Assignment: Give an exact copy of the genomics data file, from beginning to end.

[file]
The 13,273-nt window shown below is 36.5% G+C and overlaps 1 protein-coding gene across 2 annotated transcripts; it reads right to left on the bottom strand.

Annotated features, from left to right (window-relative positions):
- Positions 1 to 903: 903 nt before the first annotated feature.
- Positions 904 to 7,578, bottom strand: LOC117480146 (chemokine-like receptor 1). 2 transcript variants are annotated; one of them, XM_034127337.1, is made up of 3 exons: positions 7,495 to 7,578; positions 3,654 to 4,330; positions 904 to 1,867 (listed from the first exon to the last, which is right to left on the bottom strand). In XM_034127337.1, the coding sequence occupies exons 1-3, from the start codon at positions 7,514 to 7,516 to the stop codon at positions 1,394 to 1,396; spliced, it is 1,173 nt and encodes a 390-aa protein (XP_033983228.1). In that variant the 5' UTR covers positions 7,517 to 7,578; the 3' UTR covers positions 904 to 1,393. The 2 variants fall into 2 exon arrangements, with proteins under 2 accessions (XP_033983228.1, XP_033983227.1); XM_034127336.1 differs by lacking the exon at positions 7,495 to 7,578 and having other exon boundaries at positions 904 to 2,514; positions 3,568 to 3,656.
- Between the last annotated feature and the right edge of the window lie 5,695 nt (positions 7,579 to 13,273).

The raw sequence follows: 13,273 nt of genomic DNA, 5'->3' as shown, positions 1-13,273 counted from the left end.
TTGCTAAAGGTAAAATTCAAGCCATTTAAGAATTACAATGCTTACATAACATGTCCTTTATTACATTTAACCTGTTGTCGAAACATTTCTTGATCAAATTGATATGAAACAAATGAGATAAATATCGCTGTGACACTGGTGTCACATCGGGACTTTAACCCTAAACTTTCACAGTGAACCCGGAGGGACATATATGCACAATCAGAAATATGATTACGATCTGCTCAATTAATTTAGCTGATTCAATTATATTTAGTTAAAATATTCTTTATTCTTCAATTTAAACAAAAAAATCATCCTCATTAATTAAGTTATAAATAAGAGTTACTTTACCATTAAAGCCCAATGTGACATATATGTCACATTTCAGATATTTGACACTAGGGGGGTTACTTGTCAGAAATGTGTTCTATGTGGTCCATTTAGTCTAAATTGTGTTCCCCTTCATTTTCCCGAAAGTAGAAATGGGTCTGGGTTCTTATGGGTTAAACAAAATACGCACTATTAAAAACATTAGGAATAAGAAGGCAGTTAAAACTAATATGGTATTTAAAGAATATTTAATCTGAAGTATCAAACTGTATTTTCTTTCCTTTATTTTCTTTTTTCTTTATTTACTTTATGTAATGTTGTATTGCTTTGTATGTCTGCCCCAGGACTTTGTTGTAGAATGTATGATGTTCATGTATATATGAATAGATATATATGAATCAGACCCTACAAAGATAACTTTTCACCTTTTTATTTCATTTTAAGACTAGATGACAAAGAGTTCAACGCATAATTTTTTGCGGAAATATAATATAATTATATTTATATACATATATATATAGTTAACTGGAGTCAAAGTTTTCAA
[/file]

The 13,273-nt window shown below is 36.5% G+C and overlaps 1 protein-coding gene across 2 annotated transcripts; it reads right to left on the bottom strand.

Annotated features, from left to right (window-relative positions):
- Positions 1 to 903: 903 nt before the first annotated feature.
- Positions 904 to 7,578, bottom strand: LOC117480146 (chemokine-like receptor 1). 2 transcript variants are annotated; one of them, XM_034127337.1, is made up of 3 exons: positions 7,495 to 7,578; positions 3,654 to 4,330; positions 904 to 1,867 (listed from the first exon to the last, which is right to left on the bottom strand). In XM_034127337.1, the coding sequence occupies exons 1-3, from the start codon at positions 7,514 to 7,516 to the stop codon at positions 1,394 to 1,396; spliced, it is 1,173 nt and encodes a 390-aa protein (XP_033983228.1). In that variant the 5' UTR covers positions 7,517 to 7,578; the 3' UTR covers positions 904 to 1,393. The 2 variants fall into 2 exon arrangements, with proteins under 2 accessions (XP_033983228.1, XP_033983227.1); XM_034127336.1 differs by lacking the exon at positions 7,495 to 7,578 and having other exon boundaries at positions 904 to 2,514; positions 3,568 to 3,656.
- Between the last annotated feature and the right edge of the window lie 5,695 nt (positions 7,579 to 13,273).

The raw sequence follows: 13,273 nt of genomic DNA, 5'->3' as shown, positions 1-13,273 counted from the left end.
TTGCTAAAGGTAAAATTCAAGCCATTTAAGAATTACAATGCTTACATAACATGTCCTTTATTACATTTAACCTGTTGTCGAAACATTTCTTGATCAAATTGATATGAAACAAATGAGATAAATATCGCTGTGACACTGGTGTCACATCGGGACTTTAACCCTAAACTTTCACAGTGAACCCGGAGGGACATATATGCACAATCAGAAATATGATTACGATCTGCTCAATTAATTTAGCTGATTCAATTATATTTAGTTAAAATATTCTTTATTCTTCAATTTAAACAAAAAAATCATCCTCATTAATTAAGTTATAAATAAGAGTTACTTTACCATTAAAGCCCAATGTGACATATATGTCACATTTCAGATATTTGACACTAGGGGGGTTACTTGTCAGAAATGTGTTCTATGTGGTCCATTTAGTCTAAATTGTGTTCCCCTTCATTTTCCCGAAAGTAGAAATGGGTCTGGGTTCTTATGGGTTAAACAAAATACGCACTATTAAAAACATTAGGAATAAGAAGGCAGTTAAAACTAATATGGTATTTAAAGAATATTTAATCTGAAGTATCAAACTGTATTTTCTTTCCTTTATTTTCTTTTTTCTTTATTTACTTTATGTAATGTTGTATTGCTTTGTATGTCTGCCCCAGGACTTTGTTGTAGAATGTATGATGTTCATGTATATATGAATAGATATATATGAATCAGACCCTACAAAGATAACTTTTCACCTTTTTATTTCATTTTAAGACTAGATGACAAAGAGTTCAACGCATAATTTTTTGCGGAAATATAATATAATTATATTTATATACATATATATATAGTTAACTGGAGTCAAAGTTTTCAA